What we’ll do here, though, is spend a few minutes over that one of many art jobs Alan probably spent a couple of weeks knocking out, ever reliably. Spider-Man was still in the long-standing pattern, only briefly messed with by Marv Wolfman when he finally decided Peter ought to at least graduate college, where the company really didn’t want to change his status quo and had a reasonably successful formula to keep pumping out adventures of their busiest trademark. Character studies and short story ingenuity become the episodic recourse. One can only take their best shot at saying something meaningful, like the colorfully-titled “Blues For Lonesome Pinky!”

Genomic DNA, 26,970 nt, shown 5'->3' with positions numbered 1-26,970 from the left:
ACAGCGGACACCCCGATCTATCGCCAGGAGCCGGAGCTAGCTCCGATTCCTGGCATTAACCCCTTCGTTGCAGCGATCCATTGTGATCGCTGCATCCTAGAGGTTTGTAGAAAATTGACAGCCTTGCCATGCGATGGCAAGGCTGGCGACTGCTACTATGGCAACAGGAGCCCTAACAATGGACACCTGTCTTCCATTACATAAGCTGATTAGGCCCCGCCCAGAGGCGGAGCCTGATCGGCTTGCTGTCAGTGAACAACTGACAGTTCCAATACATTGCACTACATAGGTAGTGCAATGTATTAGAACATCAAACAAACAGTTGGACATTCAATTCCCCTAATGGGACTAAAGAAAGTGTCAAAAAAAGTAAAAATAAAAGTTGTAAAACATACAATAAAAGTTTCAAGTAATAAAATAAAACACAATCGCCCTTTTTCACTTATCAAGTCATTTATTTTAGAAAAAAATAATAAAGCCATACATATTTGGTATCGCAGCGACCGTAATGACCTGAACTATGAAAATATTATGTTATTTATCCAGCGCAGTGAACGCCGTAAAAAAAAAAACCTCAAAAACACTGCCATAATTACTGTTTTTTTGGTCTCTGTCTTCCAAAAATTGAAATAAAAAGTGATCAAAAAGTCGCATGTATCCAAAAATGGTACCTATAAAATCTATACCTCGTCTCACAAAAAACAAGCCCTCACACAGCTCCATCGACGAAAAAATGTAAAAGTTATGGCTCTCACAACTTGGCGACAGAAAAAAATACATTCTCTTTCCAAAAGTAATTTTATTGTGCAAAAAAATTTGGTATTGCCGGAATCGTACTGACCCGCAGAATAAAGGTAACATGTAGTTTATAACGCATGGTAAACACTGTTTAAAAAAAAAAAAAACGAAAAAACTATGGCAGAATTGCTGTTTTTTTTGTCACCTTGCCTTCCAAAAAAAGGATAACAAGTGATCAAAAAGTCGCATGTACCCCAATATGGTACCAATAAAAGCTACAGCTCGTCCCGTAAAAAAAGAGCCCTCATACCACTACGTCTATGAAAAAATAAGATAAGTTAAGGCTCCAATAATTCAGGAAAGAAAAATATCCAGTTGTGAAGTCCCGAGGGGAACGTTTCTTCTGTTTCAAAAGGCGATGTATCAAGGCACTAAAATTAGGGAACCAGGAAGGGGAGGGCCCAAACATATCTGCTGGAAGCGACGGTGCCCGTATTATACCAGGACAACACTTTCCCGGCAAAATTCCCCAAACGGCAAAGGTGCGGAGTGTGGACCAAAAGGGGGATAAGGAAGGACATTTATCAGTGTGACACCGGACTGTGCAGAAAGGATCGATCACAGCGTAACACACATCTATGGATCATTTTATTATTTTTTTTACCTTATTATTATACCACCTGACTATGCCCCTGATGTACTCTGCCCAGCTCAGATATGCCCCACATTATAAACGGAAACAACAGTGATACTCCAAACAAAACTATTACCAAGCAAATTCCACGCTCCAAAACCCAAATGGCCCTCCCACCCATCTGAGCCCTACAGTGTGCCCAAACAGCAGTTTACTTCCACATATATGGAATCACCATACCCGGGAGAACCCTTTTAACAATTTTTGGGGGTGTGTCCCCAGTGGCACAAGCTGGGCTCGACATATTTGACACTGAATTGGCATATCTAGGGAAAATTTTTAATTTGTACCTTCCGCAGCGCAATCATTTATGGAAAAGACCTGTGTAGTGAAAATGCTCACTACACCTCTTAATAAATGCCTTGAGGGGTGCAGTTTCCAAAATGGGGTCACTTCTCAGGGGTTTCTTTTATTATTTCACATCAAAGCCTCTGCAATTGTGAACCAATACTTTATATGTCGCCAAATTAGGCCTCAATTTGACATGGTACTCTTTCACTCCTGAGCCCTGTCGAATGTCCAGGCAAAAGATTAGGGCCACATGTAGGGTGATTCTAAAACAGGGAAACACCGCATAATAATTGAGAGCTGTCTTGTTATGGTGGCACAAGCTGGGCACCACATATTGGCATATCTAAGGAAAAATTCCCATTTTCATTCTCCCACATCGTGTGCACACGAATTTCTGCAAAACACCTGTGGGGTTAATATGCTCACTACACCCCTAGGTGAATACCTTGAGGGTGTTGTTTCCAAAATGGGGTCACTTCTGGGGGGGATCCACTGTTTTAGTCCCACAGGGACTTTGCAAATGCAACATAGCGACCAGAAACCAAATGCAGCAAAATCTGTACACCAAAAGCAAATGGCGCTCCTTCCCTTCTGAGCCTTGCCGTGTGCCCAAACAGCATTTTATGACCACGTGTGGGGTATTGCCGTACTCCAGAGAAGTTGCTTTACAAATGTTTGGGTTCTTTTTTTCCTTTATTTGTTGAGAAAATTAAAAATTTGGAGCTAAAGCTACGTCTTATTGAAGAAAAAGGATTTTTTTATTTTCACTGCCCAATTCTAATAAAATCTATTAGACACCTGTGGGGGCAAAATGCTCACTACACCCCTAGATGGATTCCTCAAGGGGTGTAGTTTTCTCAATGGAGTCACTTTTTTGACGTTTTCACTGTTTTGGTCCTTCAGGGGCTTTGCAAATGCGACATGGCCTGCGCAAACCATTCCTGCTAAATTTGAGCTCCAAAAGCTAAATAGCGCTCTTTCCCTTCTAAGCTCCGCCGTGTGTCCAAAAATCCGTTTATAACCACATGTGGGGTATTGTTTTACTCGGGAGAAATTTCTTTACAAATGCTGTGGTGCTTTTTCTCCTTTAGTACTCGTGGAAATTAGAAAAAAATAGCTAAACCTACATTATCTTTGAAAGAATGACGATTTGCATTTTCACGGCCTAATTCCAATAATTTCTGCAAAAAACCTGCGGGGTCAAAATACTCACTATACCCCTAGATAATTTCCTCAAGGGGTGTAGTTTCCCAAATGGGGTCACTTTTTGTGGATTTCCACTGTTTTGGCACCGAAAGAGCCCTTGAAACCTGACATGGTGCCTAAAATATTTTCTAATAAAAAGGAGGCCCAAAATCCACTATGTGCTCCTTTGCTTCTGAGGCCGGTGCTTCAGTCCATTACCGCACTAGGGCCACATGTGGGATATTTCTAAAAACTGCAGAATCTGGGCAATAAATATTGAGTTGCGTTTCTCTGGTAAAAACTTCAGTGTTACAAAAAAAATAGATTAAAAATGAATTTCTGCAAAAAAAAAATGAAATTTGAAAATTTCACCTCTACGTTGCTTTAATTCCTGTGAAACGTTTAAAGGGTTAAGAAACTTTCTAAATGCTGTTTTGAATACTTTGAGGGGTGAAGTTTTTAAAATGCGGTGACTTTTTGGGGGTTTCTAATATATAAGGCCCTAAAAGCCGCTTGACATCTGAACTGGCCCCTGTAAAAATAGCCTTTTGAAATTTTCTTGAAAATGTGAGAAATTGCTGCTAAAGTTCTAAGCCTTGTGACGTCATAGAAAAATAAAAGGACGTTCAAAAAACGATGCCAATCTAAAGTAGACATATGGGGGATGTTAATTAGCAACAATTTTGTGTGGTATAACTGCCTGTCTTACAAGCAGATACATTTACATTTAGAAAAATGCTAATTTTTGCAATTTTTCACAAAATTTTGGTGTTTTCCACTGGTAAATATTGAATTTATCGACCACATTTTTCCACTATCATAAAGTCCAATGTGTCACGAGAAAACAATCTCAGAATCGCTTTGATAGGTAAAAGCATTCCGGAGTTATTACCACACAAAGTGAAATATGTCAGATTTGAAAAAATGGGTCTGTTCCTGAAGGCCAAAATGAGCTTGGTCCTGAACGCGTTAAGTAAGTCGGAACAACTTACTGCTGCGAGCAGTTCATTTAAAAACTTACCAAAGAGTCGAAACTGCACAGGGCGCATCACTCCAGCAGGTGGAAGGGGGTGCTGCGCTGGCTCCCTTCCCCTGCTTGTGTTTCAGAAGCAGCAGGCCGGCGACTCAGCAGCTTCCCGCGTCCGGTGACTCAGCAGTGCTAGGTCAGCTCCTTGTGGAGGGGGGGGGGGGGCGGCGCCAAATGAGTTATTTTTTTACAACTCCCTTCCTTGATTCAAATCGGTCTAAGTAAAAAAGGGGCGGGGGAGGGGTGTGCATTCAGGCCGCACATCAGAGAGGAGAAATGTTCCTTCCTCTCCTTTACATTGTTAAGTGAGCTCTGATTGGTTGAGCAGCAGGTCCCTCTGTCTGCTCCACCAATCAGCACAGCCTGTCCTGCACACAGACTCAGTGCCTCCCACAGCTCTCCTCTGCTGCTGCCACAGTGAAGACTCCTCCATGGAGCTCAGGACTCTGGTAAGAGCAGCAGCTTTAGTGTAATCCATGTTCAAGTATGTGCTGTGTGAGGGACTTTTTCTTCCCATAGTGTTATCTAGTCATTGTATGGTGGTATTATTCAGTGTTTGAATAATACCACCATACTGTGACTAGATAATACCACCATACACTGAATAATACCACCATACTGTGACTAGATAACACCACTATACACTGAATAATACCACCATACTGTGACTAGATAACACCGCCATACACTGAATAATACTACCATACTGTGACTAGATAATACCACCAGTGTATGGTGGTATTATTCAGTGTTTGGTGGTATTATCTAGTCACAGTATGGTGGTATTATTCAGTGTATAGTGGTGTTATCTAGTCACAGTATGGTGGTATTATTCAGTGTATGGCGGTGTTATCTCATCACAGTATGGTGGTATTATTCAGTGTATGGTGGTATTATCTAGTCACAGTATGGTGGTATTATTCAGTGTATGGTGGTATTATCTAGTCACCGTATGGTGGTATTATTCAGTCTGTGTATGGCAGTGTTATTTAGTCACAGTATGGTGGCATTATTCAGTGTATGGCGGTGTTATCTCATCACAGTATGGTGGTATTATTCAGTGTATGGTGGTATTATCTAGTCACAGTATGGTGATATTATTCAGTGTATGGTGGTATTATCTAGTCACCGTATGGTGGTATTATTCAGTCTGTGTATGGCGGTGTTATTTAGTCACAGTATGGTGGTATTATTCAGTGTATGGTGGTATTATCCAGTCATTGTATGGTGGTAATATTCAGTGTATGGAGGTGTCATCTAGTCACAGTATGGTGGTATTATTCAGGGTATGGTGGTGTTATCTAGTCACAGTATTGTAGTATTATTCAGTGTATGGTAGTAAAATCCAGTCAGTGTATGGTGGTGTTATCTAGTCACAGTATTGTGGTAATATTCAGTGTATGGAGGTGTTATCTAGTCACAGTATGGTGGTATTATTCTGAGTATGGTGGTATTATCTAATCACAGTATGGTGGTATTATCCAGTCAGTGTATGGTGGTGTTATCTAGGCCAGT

I remember many times trying to ape Alan’s able splash page, where Spidey soars over Empire State University campus. His ESU phase as a Master’s student in physics and teaching assistant is usually handled over in Peter Parker, referenced in our Roger Stern Spectacular Spider-Man overview. His relationship with Debra Whitman, a secretary at the college, and rivalry with Biff Rifkin over her is, like his Daily Bugle dealings, usually Amazing’s province, under Denny. We’re swept into Dean Sloane’s office for a quick rundown on his status as T.A. and student. But a big creep’s leaning on a Doctor Kissick, nearby, blackmailing the professor for a poison.
The shiny-skulled baddie, as referenced by editor Tom DeFalco, is Ramrod, a Steve Gerber-Bob Brown “’Frisco” era creation who fought Spider-Man during his guest appearance in Daredevil #103. He sets off the ol’ Spider-Sense, and – I think it’s a ten second costume change later- the wall crawler’s taunting the heavy on the University Commons. Alan gives us a round one resembling what you might call The Rhino Strategy, until Ramrod wises up to the way out: heave a massive statue at the clustered students, then beat feet!